2013 Lotus Evora S

Lotus may be struggling, but it certainly hasn’t given up on producing high-level sports cars in an attempt to regain the edge it once held in that realm. With much of the dead weight cut from the company, Lotus is ready to move forward and we certainly hope to see big things from it, whether it be under the control of DRB-Hicom and Proton or some other company altogether.

The last new models to successfully reach production phase under the Bahar reign were the Evora and Evora S, which debuted for the 2010 model year. Last year, the models were expanded to include an all-new automatic transmission that could be shifted from auto to manual almost instantaneously. For the 2013 model year, Lotus is expanding the lineup again by including this transmission as an option on the Evora S.

Now that it is four years into its production life, is the Evora S still up to the task of taking on some of the best sports cars the world has to offer?

Click past the jump to read all about the 2013 Evora S and find out if it is on the decline or positioned to spearhead a revival of the Lotus brand.

Exterior

Lotus Evora S

For the 2013 model year, the Evora pretty much carries over its body from last year. That’s not a bad thing though, as Lotus Lotus is famous for building some of the most simple, yet beautiful and functional bodies to ever grace the automotive world.

Starting up front, you get the signature Lotus sloped nose that has graced just about every Lotus model to date. The front fascia boasts a wide open smile with a pair of air intake vents on either side of it. The sharp-angled headlights complete the Lotus’ face, giving it an expression like no other. As you work toward the windshield, you will come across a pair of nostrils on the center of the hood.

The side profile really shows you what Lotus focuses on when developing its cars. The sloped hood meets up with a shallow-raked windshield that allows the air to easily swoop over the roof and down its sleek roofline. Once the airflow reaches the rear of the Evora, it is quickly met by a rear spoiler that adds just a little downforce to the body.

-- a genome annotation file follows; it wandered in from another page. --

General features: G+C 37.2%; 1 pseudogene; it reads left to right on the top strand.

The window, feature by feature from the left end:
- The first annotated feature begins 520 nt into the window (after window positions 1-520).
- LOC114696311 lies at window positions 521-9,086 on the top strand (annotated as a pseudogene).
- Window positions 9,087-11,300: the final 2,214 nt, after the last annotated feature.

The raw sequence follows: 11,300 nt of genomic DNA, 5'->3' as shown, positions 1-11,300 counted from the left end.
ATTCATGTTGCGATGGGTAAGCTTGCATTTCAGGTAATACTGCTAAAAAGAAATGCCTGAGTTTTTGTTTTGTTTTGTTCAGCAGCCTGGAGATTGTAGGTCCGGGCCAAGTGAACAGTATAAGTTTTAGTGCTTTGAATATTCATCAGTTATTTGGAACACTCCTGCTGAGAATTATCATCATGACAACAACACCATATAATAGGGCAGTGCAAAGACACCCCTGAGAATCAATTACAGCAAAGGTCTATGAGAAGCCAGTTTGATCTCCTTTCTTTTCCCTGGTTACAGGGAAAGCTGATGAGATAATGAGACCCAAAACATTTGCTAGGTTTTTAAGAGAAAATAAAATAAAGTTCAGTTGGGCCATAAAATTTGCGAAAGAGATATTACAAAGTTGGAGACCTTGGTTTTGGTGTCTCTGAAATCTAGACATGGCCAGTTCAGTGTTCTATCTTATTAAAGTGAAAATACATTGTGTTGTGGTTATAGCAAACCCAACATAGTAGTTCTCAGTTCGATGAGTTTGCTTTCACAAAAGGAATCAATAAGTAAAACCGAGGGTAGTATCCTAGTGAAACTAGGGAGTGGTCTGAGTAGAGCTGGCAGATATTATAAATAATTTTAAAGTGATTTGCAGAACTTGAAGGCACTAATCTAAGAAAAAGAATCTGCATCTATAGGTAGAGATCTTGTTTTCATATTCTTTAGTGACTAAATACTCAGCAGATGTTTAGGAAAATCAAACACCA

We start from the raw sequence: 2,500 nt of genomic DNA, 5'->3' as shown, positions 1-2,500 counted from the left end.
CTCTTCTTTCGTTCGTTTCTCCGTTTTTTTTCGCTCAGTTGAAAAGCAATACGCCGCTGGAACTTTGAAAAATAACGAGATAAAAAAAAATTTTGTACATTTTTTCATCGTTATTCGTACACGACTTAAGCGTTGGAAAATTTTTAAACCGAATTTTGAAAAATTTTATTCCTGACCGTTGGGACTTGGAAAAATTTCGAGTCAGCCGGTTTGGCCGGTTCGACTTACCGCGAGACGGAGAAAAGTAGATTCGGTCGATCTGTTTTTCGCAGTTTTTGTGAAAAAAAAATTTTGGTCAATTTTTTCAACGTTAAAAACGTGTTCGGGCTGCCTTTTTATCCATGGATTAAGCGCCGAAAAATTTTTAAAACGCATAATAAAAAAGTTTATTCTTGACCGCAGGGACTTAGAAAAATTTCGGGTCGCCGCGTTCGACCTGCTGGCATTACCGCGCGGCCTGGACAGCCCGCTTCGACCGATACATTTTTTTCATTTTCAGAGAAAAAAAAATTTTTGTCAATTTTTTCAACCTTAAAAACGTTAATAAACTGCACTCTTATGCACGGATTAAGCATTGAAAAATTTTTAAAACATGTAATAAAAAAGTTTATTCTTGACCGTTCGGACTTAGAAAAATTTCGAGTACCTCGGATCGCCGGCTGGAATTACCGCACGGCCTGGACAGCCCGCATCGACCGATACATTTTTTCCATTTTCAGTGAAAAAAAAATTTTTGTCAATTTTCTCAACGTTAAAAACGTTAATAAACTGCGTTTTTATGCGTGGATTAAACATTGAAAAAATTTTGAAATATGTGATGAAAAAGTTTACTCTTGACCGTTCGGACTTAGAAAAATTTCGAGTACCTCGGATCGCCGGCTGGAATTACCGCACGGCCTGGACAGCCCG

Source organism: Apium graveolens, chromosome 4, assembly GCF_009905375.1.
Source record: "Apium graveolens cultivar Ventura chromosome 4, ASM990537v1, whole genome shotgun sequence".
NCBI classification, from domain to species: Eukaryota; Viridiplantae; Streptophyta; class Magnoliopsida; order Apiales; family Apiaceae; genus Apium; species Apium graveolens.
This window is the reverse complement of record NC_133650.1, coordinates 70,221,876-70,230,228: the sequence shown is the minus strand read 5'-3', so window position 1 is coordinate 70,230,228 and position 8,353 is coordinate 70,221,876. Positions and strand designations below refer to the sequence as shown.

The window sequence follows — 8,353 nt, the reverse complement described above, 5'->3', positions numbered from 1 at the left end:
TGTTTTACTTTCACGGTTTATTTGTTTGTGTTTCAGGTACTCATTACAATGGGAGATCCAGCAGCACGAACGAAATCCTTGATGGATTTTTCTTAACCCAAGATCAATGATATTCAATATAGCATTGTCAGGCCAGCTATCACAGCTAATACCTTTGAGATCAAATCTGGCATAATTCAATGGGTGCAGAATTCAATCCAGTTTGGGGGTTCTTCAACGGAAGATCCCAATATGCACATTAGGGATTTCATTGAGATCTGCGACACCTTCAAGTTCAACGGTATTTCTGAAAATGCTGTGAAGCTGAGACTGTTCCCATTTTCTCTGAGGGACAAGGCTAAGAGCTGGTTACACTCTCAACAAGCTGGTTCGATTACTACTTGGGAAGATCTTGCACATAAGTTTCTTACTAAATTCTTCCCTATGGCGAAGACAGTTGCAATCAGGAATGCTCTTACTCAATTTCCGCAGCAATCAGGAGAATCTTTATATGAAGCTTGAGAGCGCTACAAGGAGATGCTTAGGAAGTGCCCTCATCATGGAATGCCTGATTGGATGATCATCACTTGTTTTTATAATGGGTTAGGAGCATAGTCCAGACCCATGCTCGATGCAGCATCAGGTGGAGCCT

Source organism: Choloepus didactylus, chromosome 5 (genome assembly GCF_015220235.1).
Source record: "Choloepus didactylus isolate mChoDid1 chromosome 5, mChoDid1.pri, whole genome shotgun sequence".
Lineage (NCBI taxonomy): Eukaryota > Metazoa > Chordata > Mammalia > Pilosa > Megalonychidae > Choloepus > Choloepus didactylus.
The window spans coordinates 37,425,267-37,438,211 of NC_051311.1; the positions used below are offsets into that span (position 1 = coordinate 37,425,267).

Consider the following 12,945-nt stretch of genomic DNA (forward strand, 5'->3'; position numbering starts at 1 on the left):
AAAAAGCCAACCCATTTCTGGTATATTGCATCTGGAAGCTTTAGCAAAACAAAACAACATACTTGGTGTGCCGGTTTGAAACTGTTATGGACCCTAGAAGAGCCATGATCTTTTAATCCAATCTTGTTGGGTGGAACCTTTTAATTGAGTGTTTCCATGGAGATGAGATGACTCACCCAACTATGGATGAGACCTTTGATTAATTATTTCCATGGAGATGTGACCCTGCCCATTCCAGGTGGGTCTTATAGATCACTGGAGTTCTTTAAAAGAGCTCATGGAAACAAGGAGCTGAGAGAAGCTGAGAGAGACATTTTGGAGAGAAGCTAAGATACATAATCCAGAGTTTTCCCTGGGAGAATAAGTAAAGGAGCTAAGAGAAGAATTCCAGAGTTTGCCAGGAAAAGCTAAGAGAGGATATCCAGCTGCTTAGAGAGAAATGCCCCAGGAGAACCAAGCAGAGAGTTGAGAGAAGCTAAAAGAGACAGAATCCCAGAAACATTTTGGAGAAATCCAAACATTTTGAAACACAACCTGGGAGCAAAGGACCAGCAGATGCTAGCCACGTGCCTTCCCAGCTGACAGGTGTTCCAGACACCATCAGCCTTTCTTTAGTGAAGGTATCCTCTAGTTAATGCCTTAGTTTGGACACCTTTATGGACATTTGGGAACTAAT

On the back end, you have a pair of air-intake vents on the top of the rear quarter panels, that allow the rear-mounted engine a little bit of life-giving fresh air. The rear fascia is one that you would expect from Lotus: simple, yet refined. Its pair of circular rear lights combine to make up the stop, braking, turning, and reverse lights. Between the lights you have the ominous “LOTUS” decal, so those trailing you know exactly what car you’re driving. At the base of the rear fascia, you have a rear diffusor that that center-exit exhaust pipe extends from.

As a Lotus, one thing is expected: a small stature combined with a lightweight body. The 2013 Evora S gives you just that, as it measures in at just 4,361 mm (171.7 inches) long X 2,047 mm (80.6 inches) wide X 1,229 mm (48.4 inches) tall. It features a 2,575 mm (101.4-inch) wheelbase and weighs in at just 1,437 kg (3,168 lbs), with a manual transmission. With the automatic transmission, the Evora S weighs 1,442 kg (3,179 lbs).

Exterior Dimensions:

Length171.7 inches
Width80.6 inches
Height48.4 inches
Weight (Manual Transmission)3,168 lbs
Weight (Automatic Transmission)3,179 lbs
ConstructionLightweight Bonded Aluminum

Standard Exterior Features:

  • Aerodynamically optimized rear diffuser and wing
  • Bi-Xenon headlights with integrated direction indicators
  • LED rear lamps with integrated direction indicators LED rear lamps with integrated direction indicators
  • Black door mirrors

Interior

Lotus Evora S

Many times, the interior is an overlooked part of a sports car. The designers are so worried about its outward appearance and the engineers are too worried about its performance, so the interior is just tossed together. Lotus did a good job keeping its focus and building a stylish, yet simple, interior.